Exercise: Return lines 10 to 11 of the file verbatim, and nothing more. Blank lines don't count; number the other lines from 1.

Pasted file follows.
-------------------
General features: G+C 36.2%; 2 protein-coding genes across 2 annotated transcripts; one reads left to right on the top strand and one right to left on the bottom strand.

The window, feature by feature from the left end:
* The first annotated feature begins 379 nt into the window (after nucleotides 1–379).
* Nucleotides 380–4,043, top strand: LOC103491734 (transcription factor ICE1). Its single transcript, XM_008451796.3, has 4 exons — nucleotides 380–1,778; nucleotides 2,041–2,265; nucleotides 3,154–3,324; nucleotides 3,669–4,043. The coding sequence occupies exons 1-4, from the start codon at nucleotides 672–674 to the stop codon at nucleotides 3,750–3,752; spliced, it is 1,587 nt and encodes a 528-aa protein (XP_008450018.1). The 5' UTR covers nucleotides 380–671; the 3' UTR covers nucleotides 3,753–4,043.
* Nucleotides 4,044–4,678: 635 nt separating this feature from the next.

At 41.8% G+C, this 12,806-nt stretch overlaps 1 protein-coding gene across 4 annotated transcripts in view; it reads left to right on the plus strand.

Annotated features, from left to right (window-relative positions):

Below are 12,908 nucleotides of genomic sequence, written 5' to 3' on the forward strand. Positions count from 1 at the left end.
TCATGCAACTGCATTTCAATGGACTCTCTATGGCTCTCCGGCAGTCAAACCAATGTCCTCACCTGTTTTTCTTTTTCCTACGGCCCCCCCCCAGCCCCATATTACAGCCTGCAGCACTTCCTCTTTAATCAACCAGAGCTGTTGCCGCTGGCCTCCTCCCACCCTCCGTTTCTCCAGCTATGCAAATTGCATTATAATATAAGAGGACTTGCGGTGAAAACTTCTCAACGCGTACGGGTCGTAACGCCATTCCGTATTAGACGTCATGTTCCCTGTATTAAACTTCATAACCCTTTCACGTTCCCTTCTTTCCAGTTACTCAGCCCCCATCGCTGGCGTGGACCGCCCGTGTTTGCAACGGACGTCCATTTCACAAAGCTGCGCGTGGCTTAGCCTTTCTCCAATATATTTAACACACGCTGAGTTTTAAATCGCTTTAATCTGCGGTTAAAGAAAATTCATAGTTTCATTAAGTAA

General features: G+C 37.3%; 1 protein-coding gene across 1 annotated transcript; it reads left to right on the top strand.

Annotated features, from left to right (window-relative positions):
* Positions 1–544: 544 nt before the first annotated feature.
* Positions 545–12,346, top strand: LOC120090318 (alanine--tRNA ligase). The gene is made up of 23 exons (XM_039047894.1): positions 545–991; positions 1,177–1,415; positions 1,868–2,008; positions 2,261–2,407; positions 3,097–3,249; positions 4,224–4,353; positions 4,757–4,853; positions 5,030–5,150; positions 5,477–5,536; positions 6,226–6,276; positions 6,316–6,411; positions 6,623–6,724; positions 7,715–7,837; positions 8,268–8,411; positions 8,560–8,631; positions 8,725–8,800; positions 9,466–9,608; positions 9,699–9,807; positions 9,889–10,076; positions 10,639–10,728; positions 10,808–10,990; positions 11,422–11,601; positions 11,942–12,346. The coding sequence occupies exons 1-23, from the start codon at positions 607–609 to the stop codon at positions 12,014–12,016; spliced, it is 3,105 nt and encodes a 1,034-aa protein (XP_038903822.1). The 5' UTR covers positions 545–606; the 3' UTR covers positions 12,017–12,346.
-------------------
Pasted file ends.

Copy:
General features: G+C 37.3%; 1 protein-coding gene across 1 annotated transcript; it reads left to right on the top strand.

Annotated features, from left to right (window-relative positions):